The Newest Research on EQ: Growing Challenges, Growing Competencies
Over the course of the year we’ve been sharing findings from the world’s largest study on emotional intelligence (EQ), The State of the Heart. The study is based on a random sampling from a database that now includes over 200,000 people in 160 countries. We’ve mentioned that since 2011, overall EQ has declined – but recently, the trend has changed, and overall EQ is no longer declining.
Now, for the first time, we’re sharing a more detailed view of the changes in the global EQ dataset. If we graph the eight competencies in the Six Seconds Model of Emotional Intelligence in 2011 and 2017, we can see that only one has increased overall — and some have declined much more than others. Key:
To interpret this graph, we could consider the world as a person: In this time, they’ve become slightly less self-aware (blue), considerably less able to self-manage (red), and showing far less self-direction (green).
One of the competencies with the largest declines is Navigate Emotions, which means they’ve become more volatile and emotionally reactive. Another decline is in Increase Empathy, which means they’ve become less emotionally connected — more isolated.
We can infer this “global citizen” is making analytical decisions, and perhaps leaving out emotions (since, in 2017, the analytical skills of Recognize Patterns and Apply Consequential Thinking are higher than the emotion-related skills of Enhance Emotional Literacy and Increase Empathy).
Their decisions may be tied to a growing perception of risk/threat (indicated by declining optimism). Together with the increased perception of threat or risk, the increase in Apply Consequential Thinking suggests this “average person” is more able to pause and assess the risks before moving forward.
The fact that emotional literacy and empathy are higher than Navigate Emotions could mean that while the emotional data is visible, it’s overwhelming.
This “person” has a lot of energy (Engage Intrinsic Motivation and Exercise Optimism) and is not sure where to apply that for the long-term (lower Pursue Noble Goals). So in addition to the reduced emotional connection, they’re less able to connect with their own sense of purpose.
That’s all fairly alarming. However, it’s not all bad news.
This graph shows that we seem to have reached a rather dramatic “inflection point” where some EQ competencies are continuing to decline, while others are on the rise:
EEL = Enhance Emotional Literacy
RP = Recognize Patterns
ACT = Apply Consequential Thinking
NE = Navigate Emotions
EIM = Engage Intrinsic Motivation
EO = Exercise Optimism
IE = Increase Empathy
PNG = Pursue Noble Goals
Insight from the world’s largest study on emotional intelligence: Navigate Emotions is the skill with the greatest decline since 2011. It means, on average, people are more emotionally volatile and fragile. Does this match the headlines?Click to tweet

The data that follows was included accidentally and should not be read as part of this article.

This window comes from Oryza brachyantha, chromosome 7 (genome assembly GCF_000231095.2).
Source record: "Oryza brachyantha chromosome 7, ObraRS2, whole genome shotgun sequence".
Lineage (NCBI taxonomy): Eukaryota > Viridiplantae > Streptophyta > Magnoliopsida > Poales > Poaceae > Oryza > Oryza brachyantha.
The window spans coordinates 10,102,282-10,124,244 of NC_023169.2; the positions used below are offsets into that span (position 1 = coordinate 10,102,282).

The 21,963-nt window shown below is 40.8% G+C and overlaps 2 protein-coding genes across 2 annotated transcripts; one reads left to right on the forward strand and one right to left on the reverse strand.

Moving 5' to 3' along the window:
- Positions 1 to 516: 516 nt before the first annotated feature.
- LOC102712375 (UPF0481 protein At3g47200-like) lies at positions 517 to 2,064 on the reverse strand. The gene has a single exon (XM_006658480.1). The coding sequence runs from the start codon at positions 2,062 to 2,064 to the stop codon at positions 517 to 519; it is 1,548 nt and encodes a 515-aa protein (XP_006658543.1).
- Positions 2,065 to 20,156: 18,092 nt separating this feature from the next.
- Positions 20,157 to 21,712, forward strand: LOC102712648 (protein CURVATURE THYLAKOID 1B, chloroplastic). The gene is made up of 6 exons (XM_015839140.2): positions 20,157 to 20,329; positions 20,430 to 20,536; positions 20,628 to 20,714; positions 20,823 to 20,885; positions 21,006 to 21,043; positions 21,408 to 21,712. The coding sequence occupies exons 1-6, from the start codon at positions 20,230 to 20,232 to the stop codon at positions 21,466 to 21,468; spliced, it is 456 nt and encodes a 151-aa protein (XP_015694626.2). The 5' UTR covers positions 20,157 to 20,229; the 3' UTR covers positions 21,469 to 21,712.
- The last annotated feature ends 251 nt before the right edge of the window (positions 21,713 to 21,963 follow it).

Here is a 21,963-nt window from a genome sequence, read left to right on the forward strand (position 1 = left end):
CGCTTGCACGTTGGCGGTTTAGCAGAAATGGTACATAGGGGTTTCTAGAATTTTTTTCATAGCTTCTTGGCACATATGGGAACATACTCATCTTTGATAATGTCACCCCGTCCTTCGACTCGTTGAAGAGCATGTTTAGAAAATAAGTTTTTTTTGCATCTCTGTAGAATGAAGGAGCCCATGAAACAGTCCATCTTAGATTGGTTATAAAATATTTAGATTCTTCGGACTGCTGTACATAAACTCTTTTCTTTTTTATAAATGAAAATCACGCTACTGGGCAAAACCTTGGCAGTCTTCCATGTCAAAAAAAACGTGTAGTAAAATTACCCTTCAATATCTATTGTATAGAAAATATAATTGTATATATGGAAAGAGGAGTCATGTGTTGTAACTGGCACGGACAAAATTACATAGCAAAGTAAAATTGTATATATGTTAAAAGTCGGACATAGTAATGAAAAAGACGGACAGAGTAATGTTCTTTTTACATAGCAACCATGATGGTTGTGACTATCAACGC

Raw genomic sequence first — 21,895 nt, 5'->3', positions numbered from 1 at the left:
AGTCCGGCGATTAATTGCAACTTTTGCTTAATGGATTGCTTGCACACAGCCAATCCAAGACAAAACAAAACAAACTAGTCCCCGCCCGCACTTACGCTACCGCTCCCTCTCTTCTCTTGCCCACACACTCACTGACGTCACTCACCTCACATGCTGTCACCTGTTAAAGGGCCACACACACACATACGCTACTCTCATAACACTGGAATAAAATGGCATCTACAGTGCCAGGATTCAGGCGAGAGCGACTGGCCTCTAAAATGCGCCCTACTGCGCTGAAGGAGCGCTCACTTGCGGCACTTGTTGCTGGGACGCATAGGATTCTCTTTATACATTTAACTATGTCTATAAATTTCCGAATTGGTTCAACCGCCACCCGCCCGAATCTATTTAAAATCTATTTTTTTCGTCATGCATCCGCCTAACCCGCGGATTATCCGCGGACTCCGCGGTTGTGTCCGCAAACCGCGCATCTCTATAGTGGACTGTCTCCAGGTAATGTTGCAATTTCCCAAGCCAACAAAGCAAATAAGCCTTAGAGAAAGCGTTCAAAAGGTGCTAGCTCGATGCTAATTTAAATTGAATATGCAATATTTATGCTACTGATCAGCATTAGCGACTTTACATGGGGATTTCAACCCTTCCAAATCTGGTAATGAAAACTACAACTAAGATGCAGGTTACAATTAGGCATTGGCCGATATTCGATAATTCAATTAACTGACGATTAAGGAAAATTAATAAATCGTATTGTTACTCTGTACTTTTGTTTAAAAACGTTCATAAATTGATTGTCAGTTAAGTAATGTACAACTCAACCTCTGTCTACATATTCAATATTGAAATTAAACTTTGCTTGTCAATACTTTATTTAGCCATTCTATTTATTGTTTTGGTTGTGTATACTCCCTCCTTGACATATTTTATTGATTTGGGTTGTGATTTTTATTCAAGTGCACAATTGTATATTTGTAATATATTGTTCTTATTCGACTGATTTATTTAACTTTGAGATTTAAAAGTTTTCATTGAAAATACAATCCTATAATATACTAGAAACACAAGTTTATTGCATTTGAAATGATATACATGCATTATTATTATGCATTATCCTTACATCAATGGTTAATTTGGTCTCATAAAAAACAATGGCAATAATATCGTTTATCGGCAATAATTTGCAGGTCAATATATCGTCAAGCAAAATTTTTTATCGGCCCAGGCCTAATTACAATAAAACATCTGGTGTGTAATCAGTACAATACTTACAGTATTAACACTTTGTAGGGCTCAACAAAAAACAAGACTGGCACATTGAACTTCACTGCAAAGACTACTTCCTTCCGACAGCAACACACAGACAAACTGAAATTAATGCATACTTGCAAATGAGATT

We can see that while some EQ skills have continued to decline, others are more stable — and some are now increasing. From 2016 to 2017, half the competencies actually increased (EEL, RP, ACT, EIM). This reflects a growing awareness (emotional + rational), a growing ability to pause and assess, and an increasing energy for change.
What if we all could be more aware, take those all-important pauses to assess — and we had more energy to step forward, fueled from the inside? That sounds like a recipe for growth!
The Energy for Growth: Sunlight vs Rock
Continuing on this theme of Engage Intrinsic Motivation: Where is the source of energy for growth?
Sometimes we grow from adversity. We feel miserable, and that pain catalyzes us to change. It’s like roots breaking through rock to reach water. As the Hungarian poet Lajos Kassák wrote: “The father of every good work is discontent, and its mother is diligence.”
On the other hand, sometimes we grow because it’s our nature to do so. Seeking sunlight, the acorn turns into an oak. It may be that striving actually blocks change, and compassionate acceptance is the soil in which deep change takes root.
As the Chinese philosopher-poet Lao Tzu wrote:
“Life is a series of natural and spontaneous changes. Don’t resist them; that only creates sorrow. Let reality be reality. Let things flow naturally forward in whatever way they like.”
In my own story of childhood struggles and growth, I realized sometimes growth is less about “achieving,” and more akin to “unfolding.” What’s your experience of the conditions for growth? Is suffering enough? Or must that suffering be set in a context where it’s catalyzed into something new?
Finally, three more quotes about growth — which one speaks to you about your own growth? Share your comments below.
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Latest posts by Joshua Freedman (see all)